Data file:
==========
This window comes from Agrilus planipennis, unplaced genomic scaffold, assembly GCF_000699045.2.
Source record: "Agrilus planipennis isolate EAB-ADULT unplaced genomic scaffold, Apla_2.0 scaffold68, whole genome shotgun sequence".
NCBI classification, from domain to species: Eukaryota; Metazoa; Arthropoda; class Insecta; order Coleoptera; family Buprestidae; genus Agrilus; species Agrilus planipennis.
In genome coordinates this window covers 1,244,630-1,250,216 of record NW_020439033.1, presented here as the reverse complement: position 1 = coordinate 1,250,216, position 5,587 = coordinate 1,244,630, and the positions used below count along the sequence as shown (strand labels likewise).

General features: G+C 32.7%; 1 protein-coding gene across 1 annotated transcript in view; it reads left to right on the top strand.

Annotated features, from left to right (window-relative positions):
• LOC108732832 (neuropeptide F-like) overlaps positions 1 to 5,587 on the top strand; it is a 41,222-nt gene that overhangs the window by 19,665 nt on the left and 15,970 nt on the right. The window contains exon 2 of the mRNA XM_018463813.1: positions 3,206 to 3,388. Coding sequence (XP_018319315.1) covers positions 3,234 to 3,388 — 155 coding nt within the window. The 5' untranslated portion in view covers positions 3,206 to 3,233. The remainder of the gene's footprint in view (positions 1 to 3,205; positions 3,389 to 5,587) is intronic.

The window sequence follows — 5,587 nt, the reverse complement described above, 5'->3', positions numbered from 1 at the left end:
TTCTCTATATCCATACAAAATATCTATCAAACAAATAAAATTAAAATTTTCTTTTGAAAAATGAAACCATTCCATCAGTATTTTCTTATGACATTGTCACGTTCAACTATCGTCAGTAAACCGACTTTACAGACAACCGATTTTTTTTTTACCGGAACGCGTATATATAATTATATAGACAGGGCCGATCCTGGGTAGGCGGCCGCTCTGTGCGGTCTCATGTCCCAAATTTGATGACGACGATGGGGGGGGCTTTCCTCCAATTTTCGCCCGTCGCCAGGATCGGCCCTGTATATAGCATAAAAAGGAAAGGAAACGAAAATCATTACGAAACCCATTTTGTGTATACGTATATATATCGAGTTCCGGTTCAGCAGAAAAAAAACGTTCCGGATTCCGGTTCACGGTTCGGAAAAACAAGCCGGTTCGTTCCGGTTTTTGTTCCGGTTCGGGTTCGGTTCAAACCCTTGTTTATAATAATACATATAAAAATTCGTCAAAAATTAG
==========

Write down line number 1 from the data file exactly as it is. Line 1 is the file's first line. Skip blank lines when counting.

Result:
This window comes from Agrilus planipennis, unplaced genomic scaffold, assembly GCF_000699045.2.